Thursday, 23 May 2013

Mini Marvel

With a body weight of less than 125 g the weasel is our smallest carnivore, but what this diminutive predator lacks in size it more than makes up for in personality. Weasels are perhaps most commonly encountered when seen scurrying across a road or path, displaying the appearance of an elongated vole. The small size is even more apparent when you encounter a female; such is the degree of sexual size dimorphism that the smallest female may weigh barely a third of the largest male, the former measuring in at just 18 cm in length (4 cm of which is tail).

Small body size enables the weasel to target mice and voles within their burrow systems, a place where they are usually free from the risk of predation. Two-thirds of the weasel diet is made up of small mammals, making this a small mammal specialist, with a further quarter comprised of rabbits and the remainder a mix of other mammals, birds and their eggs and, occasionally, earthworms. Rabbits may be particularly important in spring, when young rabbits are widely available and small mammal populations tend to be at their nadir. Being smaller, the females tend to concentrate on small mammals, the male’s larger size allowing a wider range of prey to be taken.

The weasel has a reputation for being ferocious beyond its size and this is certainly not a species you would want to handle. I have caught weasels from time to time in live traps set for small mammals. While they usually rush off once released, I once had one face me down in a stand-off that last for several minutes; the weasel was decidedly nonplussed about having been shut in a trap for several hours. Such ferocity might explain why weasels may sometimes attack prey much larger than themselves. Rabbit has already been mentioned but to this species can be added common rat and even brown hare!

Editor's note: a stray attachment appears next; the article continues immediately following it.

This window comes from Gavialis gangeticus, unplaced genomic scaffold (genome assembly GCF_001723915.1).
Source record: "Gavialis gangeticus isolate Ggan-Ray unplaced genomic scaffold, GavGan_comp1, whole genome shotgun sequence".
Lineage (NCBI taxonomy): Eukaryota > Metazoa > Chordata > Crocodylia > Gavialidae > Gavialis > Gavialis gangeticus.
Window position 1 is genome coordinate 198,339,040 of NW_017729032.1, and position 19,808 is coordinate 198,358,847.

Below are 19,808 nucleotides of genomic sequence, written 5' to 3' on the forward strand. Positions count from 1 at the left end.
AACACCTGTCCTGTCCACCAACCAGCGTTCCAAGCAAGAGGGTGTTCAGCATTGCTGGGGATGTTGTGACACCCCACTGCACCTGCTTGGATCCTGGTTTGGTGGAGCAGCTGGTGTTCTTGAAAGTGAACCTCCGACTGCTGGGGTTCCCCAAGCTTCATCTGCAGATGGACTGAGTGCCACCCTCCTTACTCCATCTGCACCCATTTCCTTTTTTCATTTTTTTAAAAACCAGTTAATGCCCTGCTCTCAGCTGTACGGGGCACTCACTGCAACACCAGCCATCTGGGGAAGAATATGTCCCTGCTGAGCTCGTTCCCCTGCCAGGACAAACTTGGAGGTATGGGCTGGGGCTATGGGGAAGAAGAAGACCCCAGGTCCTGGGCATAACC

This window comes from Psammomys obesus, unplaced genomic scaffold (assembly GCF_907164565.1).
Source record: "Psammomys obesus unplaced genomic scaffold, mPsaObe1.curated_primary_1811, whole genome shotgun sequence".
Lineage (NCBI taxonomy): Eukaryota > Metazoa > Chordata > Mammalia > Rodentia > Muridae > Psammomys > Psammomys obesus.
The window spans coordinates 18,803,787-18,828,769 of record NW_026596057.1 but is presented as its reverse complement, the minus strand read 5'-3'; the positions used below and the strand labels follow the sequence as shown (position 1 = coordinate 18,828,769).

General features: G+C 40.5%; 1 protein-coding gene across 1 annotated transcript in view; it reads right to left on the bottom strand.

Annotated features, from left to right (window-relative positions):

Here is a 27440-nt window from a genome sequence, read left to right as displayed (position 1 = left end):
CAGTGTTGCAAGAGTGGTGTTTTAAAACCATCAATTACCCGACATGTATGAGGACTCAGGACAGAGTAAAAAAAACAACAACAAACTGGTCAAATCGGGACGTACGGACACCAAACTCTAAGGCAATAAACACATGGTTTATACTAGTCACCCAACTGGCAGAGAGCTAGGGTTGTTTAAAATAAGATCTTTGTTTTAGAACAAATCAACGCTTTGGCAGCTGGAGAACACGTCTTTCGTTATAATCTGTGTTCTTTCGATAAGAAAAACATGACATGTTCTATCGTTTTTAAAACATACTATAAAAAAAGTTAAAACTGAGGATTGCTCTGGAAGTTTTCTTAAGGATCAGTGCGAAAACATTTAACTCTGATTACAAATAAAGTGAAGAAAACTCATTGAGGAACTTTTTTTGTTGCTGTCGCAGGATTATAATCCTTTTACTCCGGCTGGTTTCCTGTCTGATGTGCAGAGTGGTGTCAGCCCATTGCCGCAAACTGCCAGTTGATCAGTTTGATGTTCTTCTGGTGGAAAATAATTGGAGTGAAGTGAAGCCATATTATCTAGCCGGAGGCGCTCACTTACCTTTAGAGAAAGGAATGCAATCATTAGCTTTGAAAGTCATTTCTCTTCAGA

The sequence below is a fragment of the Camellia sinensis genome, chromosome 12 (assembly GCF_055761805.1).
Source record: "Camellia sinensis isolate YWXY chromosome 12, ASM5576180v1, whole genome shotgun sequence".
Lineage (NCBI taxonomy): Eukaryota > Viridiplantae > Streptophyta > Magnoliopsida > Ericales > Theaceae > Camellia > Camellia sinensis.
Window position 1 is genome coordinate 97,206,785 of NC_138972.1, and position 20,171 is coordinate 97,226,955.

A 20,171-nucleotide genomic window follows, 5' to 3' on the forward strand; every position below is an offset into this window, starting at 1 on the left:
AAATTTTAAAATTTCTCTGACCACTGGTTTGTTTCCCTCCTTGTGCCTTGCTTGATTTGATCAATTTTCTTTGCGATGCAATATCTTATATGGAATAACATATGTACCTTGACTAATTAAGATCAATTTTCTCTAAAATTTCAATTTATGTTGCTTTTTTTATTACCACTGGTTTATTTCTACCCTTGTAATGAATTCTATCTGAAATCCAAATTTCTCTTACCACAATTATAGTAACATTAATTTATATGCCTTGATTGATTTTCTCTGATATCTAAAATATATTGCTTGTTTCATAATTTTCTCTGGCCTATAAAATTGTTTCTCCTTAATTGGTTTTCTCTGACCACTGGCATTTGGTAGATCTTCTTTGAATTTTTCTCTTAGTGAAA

Weasels are easily overlooked beyond such chance encounters. In part this reflects their behaviour, with most of their activity centred on hunting under matted grass or within small mammal burrow systems. They seem less inquisitive than the larger stoat, to which they are related, but will investigate other feeding opportunities when favoured prey are less abundant. For instance, they are known to raid nest boxes erected for birds. At some sites, in certain years, weasels have been a significant cause of nestling mortality.

While small size may offer certain advantages, it does leave the weasel at risk of ending up on the menu for other, larger, predators, such as red fox and domestic cat. I’ve even found the odd weasel jawbone in a barn owl pellet, although it remains rather uncommon. 

No comments:

Post a Comment